Posts Tagged ‘fbi’

There can be unexpected ramifications to keeping cats, as art forgers described in Science magazine discovered to their regret.

In an article on how experts check the authenticity of a putative Velázquez or a painting found along with mummies, Lizzie Wade writes, Investigations into the artist responsible for more modern works often have a specific goal: To figure out if the work in question is a forgery.

“Bonnie Magness-Gardine manages the Art Theft Program at the Federal Bureau of Investigation in Washington, D.C. For many years, she and other investigators had seen innumerable forgeries of the work of Clementine Hunter, a self-taught and incredibly prolific African-American painter from Louisiana.

“Many people tried to copy her distinctive folk-art style, but only two regularly succeeded: William Toye and his wife Beryl Ann Toye, a couple from New Orleans. They were so good at imitating Hunter’s style that ‘they got away with this for years,’ Magness-Gardine says.

“In 2009, the Federal Bureau of Investigation finally gathered enough evidence to confiscate the Toyes’ supposed Hunter collection, and during the raid they noticed that ‘they lived in a very modest house with approximately 30 cats,’ Magness-Gardine says.

“When forensic investigators analyzed the seized works, they found cat hair embedded in the paint — a characteristic not shared by Hunter’s authentic work. ‘That’s essentially what brought them down,’ Magness-Gardine says. William Toye pled guilty to art fraud in 2011.”

More here.

Art: Clementine Hunter/ Bridgeman Images
Picking Cotton, 1950s (oil on board), Minneapolis Institute of Art, The Ethel Morrison Van Derlip Fund. Hunter is a favorite of would-be forgers.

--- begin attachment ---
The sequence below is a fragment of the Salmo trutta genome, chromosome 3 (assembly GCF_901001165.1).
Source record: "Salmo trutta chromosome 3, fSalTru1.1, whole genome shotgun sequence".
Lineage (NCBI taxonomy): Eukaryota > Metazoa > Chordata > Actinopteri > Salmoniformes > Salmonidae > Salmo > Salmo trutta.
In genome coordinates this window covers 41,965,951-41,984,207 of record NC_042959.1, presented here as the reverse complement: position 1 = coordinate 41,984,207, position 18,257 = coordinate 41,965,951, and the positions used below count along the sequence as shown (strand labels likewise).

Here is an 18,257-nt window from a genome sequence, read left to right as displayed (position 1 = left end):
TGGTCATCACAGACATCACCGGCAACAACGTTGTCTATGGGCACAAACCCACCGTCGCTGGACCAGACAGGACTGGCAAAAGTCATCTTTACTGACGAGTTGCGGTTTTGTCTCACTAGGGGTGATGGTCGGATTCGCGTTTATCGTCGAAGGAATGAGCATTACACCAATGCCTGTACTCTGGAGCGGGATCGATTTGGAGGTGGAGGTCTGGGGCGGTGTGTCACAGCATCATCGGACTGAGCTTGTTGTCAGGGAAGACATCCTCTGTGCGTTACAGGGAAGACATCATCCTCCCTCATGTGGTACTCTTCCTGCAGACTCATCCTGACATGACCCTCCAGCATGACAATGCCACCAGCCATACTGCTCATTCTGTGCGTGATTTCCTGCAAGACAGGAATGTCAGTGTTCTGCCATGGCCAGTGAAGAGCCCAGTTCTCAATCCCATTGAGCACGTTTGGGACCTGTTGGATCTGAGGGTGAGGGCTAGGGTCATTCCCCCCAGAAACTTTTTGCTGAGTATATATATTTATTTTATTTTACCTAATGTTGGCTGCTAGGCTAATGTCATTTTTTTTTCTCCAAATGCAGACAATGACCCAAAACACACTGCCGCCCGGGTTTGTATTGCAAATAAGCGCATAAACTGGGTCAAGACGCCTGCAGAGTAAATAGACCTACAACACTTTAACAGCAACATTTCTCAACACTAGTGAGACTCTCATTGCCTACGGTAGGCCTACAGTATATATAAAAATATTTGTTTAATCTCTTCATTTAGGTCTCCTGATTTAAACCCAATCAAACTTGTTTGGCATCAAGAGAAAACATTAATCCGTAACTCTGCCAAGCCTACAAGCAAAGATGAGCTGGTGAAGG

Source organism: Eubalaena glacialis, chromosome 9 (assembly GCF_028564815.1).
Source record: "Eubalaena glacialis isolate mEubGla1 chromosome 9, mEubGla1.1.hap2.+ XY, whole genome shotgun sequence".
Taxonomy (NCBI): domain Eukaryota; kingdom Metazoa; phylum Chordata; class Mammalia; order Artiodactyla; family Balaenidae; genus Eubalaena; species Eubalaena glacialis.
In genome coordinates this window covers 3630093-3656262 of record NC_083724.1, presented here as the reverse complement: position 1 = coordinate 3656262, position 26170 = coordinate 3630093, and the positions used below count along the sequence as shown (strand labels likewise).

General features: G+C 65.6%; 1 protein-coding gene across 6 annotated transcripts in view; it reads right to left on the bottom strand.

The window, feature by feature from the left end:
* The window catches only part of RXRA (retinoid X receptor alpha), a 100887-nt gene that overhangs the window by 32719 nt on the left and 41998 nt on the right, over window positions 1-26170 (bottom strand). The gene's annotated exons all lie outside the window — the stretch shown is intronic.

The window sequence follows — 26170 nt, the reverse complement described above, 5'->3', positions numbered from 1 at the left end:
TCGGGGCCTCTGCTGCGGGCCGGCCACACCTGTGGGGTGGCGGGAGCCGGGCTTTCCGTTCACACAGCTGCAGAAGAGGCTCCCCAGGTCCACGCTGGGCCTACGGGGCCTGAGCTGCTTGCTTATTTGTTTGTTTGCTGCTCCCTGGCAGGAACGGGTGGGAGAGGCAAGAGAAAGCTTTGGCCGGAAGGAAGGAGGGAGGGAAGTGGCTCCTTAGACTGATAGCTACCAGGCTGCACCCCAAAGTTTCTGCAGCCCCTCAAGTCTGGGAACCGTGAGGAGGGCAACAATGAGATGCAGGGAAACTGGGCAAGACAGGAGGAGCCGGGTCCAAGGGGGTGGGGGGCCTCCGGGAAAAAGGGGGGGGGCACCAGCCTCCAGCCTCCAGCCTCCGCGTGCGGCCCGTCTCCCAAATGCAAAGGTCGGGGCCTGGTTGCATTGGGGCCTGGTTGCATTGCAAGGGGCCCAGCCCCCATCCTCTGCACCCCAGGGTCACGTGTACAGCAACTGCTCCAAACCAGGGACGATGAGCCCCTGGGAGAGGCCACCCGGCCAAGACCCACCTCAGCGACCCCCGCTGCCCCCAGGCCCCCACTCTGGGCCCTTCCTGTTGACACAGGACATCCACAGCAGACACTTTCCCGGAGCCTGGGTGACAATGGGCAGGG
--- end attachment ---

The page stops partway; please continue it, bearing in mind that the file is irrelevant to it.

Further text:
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Photo from FBI site: An empty frame in the Dutch Room of the Gardner Museum, where Rembrandt’s The Storm on the Sea of Galilee and A Lady and Gentleman in Black once hung.

The agent overseeing the FBI investigation into the 1990 Isabella Stewart Gardner Museum heist spoke at my workplace today (a real perk of my job).

I learned a lot. Did you know, for example, that because Mrs. Gardner’s will specified that no art was to be moved, sold, or replaced, the paintings had no insurance? They were not be replaced. The agent said that the usual scenario is that stolen art is held for ransom from the insurance company. The thieves probably didn’t dream that there was no insurance on Rembrandts and Vermeers.

Our speaker was quite entertaining (for example, showing a slide from the Simpsons cartoon in which Vermeer’s The Concert is found in Montgomery Burns’s mansion ). He answered many questions and punted others as the investigation is ongoing.

As you may have seen recently, the FBI announced that they knew who had stolen the art and at least two of the places it had been seen. They have not announced the names of the thieves but may do so once they work through all the leads the latest announcement has brought. The statute of limitations ran out on the theft after five years (Mass. Senator Ted Kennedy subsequently pushed through a federal law extending the limit to 20 years), but possession of stolen art is a crime not subject to time limits.

I learned that the museum had good security. As most locals know, the guards let the thieves in believing they were cops. When you have a Trojan Horse inside, security doesn’t help, the agent said. Nowadays guards in different museums call each other every 20 minutes just to check.

Extensive research has shown there has never been a museum theft like this, where the thieves stole so much of value and also so much of little value and took a leisurely 81 minutes to do so.

And perhaps there has never been a crime at a major museum where the paintings were not insured.

The agent believes the art will be recovered one day. Read the FBI dedicated site, here.

Photo: Simpsons

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